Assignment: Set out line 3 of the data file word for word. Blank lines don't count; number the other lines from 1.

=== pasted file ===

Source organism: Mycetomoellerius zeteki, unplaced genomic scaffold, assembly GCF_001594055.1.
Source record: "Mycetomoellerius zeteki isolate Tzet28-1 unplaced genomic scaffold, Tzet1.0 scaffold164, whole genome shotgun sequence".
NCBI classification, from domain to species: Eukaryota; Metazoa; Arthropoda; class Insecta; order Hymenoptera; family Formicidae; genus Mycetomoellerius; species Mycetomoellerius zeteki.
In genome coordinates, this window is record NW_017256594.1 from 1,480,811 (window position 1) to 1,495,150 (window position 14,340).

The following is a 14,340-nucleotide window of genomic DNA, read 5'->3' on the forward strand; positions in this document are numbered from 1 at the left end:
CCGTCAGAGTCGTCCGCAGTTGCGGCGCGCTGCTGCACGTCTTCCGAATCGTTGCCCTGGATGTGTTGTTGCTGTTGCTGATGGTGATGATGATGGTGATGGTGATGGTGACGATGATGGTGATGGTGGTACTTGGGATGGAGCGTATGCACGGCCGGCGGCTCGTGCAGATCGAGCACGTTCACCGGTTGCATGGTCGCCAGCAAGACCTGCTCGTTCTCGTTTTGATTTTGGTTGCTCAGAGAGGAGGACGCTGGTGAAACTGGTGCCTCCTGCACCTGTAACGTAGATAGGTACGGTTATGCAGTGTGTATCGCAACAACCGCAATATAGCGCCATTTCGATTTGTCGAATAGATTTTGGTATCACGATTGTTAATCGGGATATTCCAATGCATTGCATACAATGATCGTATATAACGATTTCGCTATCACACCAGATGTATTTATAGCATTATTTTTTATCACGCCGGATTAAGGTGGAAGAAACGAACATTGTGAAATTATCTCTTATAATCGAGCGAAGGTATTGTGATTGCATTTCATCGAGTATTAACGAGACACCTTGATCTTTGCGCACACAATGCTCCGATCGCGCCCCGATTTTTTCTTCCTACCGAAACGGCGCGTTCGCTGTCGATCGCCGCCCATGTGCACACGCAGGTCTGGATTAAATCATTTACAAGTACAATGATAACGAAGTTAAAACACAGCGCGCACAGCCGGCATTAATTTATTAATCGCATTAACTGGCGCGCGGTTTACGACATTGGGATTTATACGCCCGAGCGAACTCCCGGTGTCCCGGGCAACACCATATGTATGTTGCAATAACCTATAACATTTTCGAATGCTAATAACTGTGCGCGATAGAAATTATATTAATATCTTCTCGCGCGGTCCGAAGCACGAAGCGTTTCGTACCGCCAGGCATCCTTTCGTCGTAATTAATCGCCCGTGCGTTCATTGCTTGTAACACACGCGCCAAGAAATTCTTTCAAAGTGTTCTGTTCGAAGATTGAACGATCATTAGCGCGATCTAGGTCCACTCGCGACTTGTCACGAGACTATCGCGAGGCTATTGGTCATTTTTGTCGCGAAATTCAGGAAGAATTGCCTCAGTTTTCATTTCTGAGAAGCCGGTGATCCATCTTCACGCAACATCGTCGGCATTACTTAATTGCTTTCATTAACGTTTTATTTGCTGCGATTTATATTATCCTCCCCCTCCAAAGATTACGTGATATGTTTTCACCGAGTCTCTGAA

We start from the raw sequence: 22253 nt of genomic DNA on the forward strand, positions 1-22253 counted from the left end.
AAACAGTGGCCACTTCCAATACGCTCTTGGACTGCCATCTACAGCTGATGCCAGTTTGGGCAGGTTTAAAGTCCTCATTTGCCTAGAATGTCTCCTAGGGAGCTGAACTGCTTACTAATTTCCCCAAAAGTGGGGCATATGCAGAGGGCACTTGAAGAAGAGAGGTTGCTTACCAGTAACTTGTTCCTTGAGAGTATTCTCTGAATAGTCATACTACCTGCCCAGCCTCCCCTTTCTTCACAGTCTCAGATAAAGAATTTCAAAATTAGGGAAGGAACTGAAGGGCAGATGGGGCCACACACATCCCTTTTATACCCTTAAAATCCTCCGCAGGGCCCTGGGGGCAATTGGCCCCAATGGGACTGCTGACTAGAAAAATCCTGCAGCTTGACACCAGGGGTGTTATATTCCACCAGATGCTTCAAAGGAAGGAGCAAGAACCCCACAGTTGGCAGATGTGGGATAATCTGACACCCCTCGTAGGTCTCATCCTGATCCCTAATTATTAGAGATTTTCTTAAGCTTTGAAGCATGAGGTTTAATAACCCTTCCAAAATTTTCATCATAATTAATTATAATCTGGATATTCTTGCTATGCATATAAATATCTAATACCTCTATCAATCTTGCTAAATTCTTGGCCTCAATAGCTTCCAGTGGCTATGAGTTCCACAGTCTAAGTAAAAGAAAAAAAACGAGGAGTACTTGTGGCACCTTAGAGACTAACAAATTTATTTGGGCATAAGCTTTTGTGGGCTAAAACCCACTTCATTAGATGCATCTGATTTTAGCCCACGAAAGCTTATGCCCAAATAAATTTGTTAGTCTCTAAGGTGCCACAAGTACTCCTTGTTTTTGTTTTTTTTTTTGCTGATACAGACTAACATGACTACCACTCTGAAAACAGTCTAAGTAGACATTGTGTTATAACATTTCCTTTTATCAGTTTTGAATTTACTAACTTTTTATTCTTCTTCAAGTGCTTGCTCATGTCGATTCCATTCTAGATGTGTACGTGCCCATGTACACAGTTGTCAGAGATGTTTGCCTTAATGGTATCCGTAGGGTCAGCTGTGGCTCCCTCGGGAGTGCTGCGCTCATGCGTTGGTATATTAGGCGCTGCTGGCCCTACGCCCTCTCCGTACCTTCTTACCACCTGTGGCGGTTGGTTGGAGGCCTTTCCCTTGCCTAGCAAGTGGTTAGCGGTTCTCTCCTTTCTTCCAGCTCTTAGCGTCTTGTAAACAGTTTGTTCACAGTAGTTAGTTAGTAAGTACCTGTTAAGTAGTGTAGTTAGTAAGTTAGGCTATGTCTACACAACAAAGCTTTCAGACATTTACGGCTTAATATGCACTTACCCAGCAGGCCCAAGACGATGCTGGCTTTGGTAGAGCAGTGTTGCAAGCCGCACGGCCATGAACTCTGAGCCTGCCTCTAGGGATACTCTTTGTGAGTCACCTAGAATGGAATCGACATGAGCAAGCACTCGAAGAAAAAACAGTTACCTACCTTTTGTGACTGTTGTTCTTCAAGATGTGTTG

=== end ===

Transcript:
NCBI classification, from domain to species: Eukaryota; Metazoa; Arthropoda; class Insecta; order Hymenoptera; family Formicidae; genus Mycetomoellerius; species Mycetomoellerius zeteki.